How hard is Security+?

Many jobs require Security+, and even if a job doesn’t require it, having Security+ can help you break into your first security job. So how hard is Security+?

Even if you don’t work in security, but work with security, say, as a system administrator, having Security+ is helpful, as it can help you understand why a security analyst is asking for something. When you understand motive, then the relationship can move from following orders to something more collaborative, which is always a good thing.

Fair game Security+ knowledge

how hard is Security+?
It takes more to secure a computer than just putting a lock and chain on it. Security+ tests your knowledge of fundamental computer security.

Security+ is a bit more hands-on and technical than higher-level certifications, which tend to spend a lot of time in policy. The core of Security+ is knowing common ports and protocols and which ones are secure, and common attacks and countermeasures.

Ports and protocols

So to pass Security+, you’ll need to know the difference between http and https, which one runs on port 443 and which one runs on port 80. It certainly wouldn’t hurt to know that the protocols used for HTTPS include SSL and TLS. I wouldn’t expect a question on when it’s still acceptable to use SSL, but I suppose it would be within the realm of possibility. There will be some questions involving the nuts and bolts inside SSL and TLS.


Encryption is a very important topic. Back when I took it, it barely touched on it, but that’s not true anymore. Unlike higher level certifications, Security+ doesn’t get into the math, but you’ll need to know the difference between symmetric and asymmetric encryption and recognize examples of each. You’ll need to know the difference between encryption and hashing, and when each is appropriate. If the output of SSL Labs looks like gobbledygook to you, you’ll understand most of it by the time you’re done studying for the test.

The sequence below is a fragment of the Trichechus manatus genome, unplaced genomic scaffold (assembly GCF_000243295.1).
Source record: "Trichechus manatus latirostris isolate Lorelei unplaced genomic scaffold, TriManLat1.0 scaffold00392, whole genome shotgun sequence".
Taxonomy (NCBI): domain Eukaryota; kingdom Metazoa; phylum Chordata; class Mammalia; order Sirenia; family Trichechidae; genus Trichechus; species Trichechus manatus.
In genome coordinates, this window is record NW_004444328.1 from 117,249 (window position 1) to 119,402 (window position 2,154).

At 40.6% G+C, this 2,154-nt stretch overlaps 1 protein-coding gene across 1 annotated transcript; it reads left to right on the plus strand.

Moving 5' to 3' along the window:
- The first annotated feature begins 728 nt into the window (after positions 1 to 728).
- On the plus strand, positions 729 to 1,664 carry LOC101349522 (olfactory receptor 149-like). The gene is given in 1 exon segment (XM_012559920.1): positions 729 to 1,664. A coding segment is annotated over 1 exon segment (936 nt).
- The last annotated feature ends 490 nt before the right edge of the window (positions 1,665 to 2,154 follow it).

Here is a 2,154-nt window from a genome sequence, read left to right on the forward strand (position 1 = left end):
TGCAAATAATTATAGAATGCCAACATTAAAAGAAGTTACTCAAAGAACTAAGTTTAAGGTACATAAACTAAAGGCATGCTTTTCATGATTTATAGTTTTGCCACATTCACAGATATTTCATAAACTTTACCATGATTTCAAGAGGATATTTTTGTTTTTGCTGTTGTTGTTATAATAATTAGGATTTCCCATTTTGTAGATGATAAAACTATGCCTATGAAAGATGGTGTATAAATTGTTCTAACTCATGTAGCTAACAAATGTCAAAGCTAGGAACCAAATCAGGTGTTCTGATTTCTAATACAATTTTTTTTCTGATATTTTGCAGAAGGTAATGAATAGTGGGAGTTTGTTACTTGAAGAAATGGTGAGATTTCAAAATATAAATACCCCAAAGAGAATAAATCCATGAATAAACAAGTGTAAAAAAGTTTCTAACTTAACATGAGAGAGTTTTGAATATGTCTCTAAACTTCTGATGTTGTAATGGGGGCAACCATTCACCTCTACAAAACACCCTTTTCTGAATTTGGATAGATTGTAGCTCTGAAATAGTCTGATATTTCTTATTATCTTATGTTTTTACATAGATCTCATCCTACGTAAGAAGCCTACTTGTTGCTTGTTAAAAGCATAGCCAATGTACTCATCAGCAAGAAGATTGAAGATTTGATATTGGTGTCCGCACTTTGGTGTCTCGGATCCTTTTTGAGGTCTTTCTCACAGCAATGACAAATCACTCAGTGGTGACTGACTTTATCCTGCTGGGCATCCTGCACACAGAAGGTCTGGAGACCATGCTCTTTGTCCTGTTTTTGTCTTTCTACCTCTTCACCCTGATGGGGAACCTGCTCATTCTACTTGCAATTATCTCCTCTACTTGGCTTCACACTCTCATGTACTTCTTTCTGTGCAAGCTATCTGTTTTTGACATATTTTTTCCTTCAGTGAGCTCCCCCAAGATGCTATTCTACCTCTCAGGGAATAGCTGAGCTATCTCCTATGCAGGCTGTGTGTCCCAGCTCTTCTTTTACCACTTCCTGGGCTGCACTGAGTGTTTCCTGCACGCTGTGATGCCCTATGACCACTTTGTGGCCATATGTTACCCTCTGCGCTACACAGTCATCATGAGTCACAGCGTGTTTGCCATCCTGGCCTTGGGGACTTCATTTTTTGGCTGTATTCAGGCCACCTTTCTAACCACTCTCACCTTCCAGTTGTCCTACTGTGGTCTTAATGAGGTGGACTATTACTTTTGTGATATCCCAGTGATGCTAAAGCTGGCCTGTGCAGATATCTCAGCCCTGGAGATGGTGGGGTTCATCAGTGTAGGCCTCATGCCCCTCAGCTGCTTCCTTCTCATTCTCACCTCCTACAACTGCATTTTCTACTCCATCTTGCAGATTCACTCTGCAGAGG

If you’re not familiar with SSL Labs, I don’t mind one bit if you visit the site, plug my URL into it, and study the results.

Attacks and countermeasures

You’ll also need to know common attacks and countermeasures, things like buffer overflows and denial of service attacks. It seemed like 1/3 of my test was identifying various denial of service attacks. A current test probably won’t spend as much time on denial of service anymore.

Types of malware

You’ll also need to be able to identify different types of malware: viruses, worms, Trojan horses, adware and spyware. If you’re able to identify these by characteristics, you should be OK. Know what type of malware jumps from computer to computer, and you’re probably OK. Having to be able to tell me the difference between a virus and a worm is probably a bit hard.

How hard is Security+?

Word came down pretty fast that I would have to get Security+ in order to keep my job back in 2008. I think I might have only had six weeks’ notice. So  I went to a bootcamp, took a study test per day for about a week, and was able to pass it. I was a seasoned systems administrator at that point, so the material wasn’t super difficult for me. I was familiar with all of the concepts. It would have been harder for me if I’d taken it straight out of college.

The day I took the test, I went into work, worked half the day, went and took the test in the early afternoon, passed, then went back to work for a couple more hours. The test didn’t rattle me. The tests in my classes I took my freshman year of college were harder, generally, than Security+. I can think of one class whose tests were easier, and, frankly, I have little respect for that particular class and professor.

If you don’t have a lot of field experience, don’t expect to be able to waltz in and just take the test. Get a book or two and study, take some practice tests, and maybe go to a bootcamp. If you treat it like you would treat the first few weeks of a college class, you’ll be fine.

What happened when I took a practice test just now

Just for giggles, I just took a sample Security+ test to see what would happen. I’ve had the certification for nine years, I have my CISSP, and I work for a security company. This is all stuff I knew once, but since I specialize in the narrow field of vulnerability management, it’s been a few years since I’ve had to think about some of this stuff. Taking the test cold, I scored an 82 percent. I wouldn’t chance taking the real thing until I could score 90.

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